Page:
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Treat-to-target (T2T) strategy is widely advocated as an important means of optimizing treatment responses in patients with rheumatoid arthritis (RA). Even though T2T is encouraged by most guidelines, a current report shows that US Rheumatologists fail to implement T2T in their daily practice.
Rheumatology researchers from the Brigham and Women's Hospital have published the results of the TRACTION trial, which was a randomized controlled study of 641 RA patients recruited from 46 providers practicing at 11 US sites. They collected data on implementation of T2T, patient covariates, provider characteristics, site variables and also calculated a “T2T implementation score” as the percentage of features recorded.
Specifically they were seeking to identify four components of T2T from the medical records. These included:
- A disease activity target “treatment target”
- A RA disease activity measure, recommended by the ACR (CDAI, SDAI, DAS28, PAS, PASII, RAPID3)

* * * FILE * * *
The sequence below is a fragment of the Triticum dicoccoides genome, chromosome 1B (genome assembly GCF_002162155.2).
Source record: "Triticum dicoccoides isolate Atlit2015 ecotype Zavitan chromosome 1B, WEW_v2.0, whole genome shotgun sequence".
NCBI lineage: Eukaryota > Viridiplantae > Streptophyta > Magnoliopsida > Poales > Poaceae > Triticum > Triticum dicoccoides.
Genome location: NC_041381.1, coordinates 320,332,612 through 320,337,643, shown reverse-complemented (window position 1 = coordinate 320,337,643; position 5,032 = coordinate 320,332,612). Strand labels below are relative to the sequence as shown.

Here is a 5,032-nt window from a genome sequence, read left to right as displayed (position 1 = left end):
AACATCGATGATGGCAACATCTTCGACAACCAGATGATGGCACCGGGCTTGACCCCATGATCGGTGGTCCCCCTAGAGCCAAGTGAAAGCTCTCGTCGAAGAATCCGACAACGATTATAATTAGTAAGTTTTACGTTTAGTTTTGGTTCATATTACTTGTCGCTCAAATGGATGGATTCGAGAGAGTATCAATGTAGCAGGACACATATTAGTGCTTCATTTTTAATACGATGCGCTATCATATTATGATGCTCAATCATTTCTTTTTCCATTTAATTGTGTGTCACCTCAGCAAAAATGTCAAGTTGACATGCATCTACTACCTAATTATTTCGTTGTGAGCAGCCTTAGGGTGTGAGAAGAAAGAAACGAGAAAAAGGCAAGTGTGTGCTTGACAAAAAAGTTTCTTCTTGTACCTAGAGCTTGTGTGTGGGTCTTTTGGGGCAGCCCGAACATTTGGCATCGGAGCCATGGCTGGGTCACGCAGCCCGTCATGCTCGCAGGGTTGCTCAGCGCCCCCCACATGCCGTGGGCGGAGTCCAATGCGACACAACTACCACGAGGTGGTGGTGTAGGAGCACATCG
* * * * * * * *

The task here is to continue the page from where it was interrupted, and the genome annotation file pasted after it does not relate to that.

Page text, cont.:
- Documented shared-decision making
- Treatment decisions based on target and disease activity measures
Overall T2T Implementation was sub-optimal: nearly two-thirds (64%) of RA patients visits having none of the T2T components recorded, 33.1% had one component, 2.3% had two components, and 0.3% had all components.
T2T implementation differed significantly across providers and sites (P-values < 0.0001).
Older rheumatolgoists with longer experience had higher implementation score; while younger rheumatologists (fellows) had lower T2T scores.
These findings are sobering. Curtis et al have recently shown that over half of rheumatologists collect some measure, but theres little evidence that it affects decision making or therapeutics (J Rheum, http://bit.ly/2IuXWLE). Hence, while most rheumatologists believe they practice T2T (largely because they measure something), there is little proof that they manage and treat using well defined T2T strategies.